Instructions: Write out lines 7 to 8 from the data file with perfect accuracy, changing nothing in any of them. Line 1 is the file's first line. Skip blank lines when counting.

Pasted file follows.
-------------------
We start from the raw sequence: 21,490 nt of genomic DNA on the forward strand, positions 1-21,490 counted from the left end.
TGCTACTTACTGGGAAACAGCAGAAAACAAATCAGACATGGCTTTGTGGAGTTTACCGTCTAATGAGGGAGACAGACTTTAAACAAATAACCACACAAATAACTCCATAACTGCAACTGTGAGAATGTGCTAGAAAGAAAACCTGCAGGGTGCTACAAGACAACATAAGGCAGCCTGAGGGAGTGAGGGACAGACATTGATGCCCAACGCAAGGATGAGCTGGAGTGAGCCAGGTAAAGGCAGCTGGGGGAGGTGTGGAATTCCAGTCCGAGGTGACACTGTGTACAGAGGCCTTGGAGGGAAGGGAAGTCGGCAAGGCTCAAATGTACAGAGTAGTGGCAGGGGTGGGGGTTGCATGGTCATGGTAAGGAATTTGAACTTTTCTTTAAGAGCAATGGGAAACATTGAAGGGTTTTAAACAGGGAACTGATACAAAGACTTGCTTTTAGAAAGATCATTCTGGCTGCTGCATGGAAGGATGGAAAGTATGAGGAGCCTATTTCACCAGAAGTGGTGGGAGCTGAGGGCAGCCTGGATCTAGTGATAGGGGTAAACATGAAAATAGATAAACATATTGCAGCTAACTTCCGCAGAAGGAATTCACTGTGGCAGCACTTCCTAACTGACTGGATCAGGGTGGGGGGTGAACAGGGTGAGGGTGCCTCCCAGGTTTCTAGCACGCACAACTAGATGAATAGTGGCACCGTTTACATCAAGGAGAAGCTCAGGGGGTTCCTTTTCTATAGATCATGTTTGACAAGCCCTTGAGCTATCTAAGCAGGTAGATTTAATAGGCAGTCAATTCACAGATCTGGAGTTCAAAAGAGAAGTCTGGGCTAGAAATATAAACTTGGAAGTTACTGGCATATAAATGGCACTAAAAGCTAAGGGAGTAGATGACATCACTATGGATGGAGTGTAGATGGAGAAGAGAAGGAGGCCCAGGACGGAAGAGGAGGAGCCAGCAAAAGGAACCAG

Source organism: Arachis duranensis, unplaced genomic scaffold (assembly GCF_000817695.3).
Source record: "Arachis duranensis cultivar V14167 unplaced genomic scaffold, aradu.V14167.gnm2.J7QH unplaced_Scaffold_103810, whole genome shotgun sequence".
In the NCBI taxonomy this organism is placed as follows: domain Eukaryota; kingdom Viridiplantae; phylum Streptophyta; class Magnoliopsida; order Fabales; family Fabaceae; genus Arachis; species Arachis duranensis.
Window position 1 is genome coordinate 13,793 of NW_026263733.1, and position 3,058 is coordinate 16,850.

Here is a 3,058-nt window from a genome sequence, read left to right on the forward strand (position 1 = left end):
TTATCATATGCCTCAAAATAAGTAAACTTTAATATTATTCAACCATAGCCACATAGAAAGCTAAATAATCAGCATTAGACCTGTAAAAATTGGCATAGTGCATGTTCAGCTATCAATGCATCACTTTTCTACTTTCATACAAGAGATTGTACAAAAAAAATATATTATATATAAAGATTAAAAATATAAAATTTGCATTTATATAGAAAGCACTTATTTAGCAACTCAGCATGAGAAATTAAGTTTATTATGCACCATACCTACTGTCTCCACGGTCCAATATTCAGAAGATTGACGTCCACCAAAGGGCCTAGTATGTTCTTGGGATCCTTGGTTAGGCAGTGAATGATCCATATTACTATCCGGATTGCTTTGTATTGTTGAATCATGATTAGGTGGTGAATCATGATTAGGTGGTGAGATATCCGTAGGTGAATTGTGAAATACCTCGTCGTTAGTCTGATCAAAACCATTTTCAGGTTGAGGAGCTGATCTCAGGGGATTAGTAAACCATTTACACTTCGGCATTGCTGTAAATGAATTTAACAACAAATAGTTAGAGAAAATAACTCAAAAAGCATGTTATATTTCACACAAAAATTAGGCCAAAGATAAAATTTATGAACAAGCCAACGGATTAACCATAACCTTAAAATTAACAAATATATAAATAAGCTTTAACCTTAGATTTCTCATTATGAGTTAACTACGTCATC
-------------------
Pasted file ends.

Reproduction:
Here is a 3,058-nt window from a genome sequence, read left to right on the forward strand (position 1 = left end):
TTATCATATGCCTCAAAATAAGTAAACTTTAATATTATTCAACCATAGCCACATAGAAAGCTAAATAATCAGCATTAGACCTGTAAAAATTGGCATAGTGCATGTTCAGCTATCAATGCATCACTTTTCTACTTTCATACAAGAGATTGTACAAAAAAAATATATTATATATAAAGATTAAAAATATAAAATTTGCATTTATATAGAAAGCACTTATTTAGCAACTCAGCATGAGAAATTAAGTTTATTATGCACCATACCTACTGTCTCCACGGTCCAATATTCAGAAGATTGACGTCCACCAAAGGGCCTAGTATGTTCTTGGGATCCTTGGTTAGGCAGTGAATGATCCATATTACTATCCGGATTGCTTTGTATTGTTGAATCATGATTAGGTGGTGAATCATGATTAGGTGGTGAGATATCCGTAGGTGAATTGTGAAATACCTCGTCGTTAGTCTGATCAAAACCATTTTCAGGTTGAGGAGCTGATCTCAGGGGATTAGTAAACCATTTACACTTCGGCATTGCTGTAAATGAATTTAACAACAAATAGTTAGAGAAAATAACTCAAAAAGCATGTTATATTTCACACAAAAATTAGGCCAAAGATAAAATTTATGAACAAGCCAACGGATTAACCATAACCTTAAAATTAACAAATATATAAATAAGCTTTAACCTTAGATTTCTCATTATGAGTTAACTACGTCATC